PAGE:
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1.  Natural History of the Early Repolarization Pattern in a Biracial Cohort: CARDIA (Coronary Artery Risk Development in Young Adults) Study 
Objectives
The objective of this analysis was to determine the natural history and prospective association of cardiovascular risk factors with early repolarization (ER).
Background
ER is common and has been suggested to increase risk for cardiovascular mortality in middle-aged adults. Data are sparse regarding the natural history of ER from young adulthood to middle age.
Methods
We examined 5,069 participants (mean age 25 years at baseline; 40% black) from the CARDIA (Coronary Artery Risk Development in Young Adults) cohort over 20 years. Electrocardiograms were recorded at years 0 (Y0), 7 (Y7), and 20 (Y20) and coded as either definite, probable, possible, or no ER. Logistic regression was used to determine the association of cardiovascular risk factors with the presence of ER cross-sectionally and prospectively.
Results
A total of 941 of the 5,069 participants (18.6%) had definite ER at baseline, and only 119 of 2,505 participants (4.8%) at the Y20 examination still demonstrated the presence of ER. Younger age, black race, male sex, longer exercise duration and QRS duration, and lower body mass index (BMI), heart rate, QT index, and Cornell voltage were associated cross-sectionally with the presence of ER. Predictors of maintenance of ER from Y0 to Y20 were black race (odds ratio [OR]: 2.62; 95% CI; 1.61 to 4.25), BMI (OR: 0.62 per 1 SD; 95% CI: 0.40 to 0.94), serum triglyceride levels (OR: 0.66 per 1 SD; 95% CI: 0.45 to 0.98), and QRS duration (OR: 1.68 per 1 SD; 95% CI: 1.37 to 2.06) at baseline.
Conclusions
The prevalence of ER was significantly higher than previous estimates among asymptomatic young adults, and the majority of ER regressed by middle age. Black race, lower BMI, lower serum triglyceride levels, and longer QRS duration were independently associated with maintenance of ER over time.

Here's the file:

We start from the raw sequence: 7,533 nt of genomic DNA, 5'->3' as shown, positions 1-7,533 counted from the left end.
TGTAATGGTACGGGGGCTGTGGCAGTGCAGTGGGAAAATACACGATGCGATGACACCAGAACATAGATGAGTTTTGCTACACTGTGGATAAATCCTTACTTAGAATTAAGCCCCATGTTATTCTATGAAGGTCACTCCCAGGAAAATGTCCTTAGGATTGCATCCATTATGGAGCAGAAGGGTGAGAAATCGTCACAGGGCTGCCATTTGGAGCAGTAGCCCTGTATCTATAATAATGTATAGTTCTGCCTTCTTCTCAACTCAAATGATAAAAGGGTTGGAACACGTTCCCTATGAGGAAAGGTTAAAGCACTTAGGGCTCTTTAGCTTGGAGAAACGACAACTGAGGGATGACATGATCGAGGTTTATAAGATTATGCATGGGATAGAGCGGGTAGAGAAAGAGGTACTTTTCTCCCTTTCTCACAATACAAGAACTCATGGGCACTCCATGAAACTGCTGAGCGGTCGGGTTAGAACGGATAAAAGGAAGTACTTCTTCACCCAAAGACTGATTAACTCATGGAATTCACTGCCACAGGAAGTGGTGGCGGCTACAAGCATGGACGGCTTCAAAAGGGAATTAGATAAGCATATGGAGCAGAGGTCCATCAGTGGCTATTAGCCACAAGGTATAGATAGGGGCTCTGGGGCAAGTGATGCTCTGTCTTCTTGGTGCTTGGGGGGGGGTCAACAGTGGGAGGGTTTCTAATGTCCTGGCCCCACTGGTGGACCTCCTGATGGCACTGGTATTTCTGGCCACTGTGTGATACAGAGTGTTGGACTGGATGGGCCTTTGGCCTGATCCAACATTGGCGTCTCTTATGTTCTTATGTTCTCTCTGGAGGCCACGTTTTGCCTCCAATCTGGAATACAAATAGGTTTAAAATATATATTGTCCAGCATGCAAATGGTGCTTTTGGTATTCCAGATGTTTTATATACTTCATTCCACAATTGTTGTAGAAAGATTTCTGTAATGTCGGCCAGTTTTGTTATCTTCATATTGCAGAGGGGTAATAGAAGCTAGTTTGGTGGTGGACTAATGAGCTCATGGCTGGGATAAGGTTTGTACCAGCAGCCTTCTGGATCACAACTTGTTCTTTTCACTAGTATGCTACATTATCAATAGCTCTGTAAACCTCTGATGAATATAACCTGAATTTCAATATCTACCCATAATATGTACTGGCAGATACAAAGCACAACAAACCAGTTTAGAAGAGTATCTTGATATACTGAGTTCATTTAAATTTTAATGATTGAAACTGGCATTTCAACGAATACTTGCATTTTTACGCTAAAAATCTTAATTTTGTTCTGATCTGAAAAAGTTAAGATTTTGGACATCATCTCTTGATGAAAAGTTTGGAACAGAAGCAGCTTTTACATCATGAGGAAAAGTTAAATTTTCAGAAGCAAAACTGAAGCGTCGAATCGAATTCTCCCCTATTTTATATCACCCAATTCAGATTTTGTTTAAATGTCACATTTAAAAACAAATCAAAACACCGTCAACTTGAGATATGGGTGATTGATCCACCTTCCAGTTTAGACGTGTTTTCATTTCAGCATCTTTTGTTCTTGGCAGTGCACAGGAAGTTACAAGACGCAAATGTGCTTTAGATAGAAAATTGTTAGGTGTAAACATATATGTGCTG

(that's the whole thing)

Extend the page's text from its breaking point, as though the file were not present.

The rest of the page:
doi:10.1016/j.jacc.2012.11.053
PMCID: PMC3748821  PMID: 23428218
early repolarization; electrocardiography; epidemiology
2.  In vivo imaging of human retinal microvasculature using adaptive optics scanning light ophthalmoscope fluorescein angiography 
Biomedical Optics Express  2013;4(8):1305-1317.
The adaptive optics scanning light ophthalmoscope (AOSLO) allows visualization of microscopic structures of the human retina in vivo. In this work, we demonstrate its application in combination with oral and intravenous (IV) fluorescein angiography (FA) to the in vivo visualization of the human retinal microvasculature. Ten healthy subjects ages 20 to 38 years were imaged using oral (7 and/or 20 mg/kg) and/or IV (500 mg) fluorescein. In agreement with current literature, there were no adverse effects among the patients receiving oral fluorescein while one patient receiving IV fluorescein experienced some nausea and heaving. We determined that all retinal capillary beds can be imaged using clinically accepted fluorescein dosages and safe light levels according to the ANSI Z136.1-2000 maximum permissible exposure. As expected, the 20 mg/kg oral dose showed higher image intensity for a longer period of time than did the 7 mg/kg oral and the 500 mg IV doses. The increased resolution of AOSLO FA, compared to conventional FA, offers great opportunity for studying physiological and pathological vascular processes.
doi:10.1364/BOE.4.001305
PMCID: PMC3756583  PMID: 24009994
(110.1080) Active or adaptive optics; (330.5380) Physiology; (170.1610) Clinical applications; (170.3880) Medical and biological imaging; (170.4470) Ophthalmology
3.  Prevalence of Electrocardiographic Abnormalities in a Middle-Aged, Biracial Population: Coronary Artery Risk Development in Young Adults (CARDIA) Study 
Journal of electrocardiology  2010;43(5):385.e1-385.e9.
Background
Few studies to date have described the prevalence of electrocardiographic (ECG) abnormalities in a biracial middle-aged cohort.
Methods and Results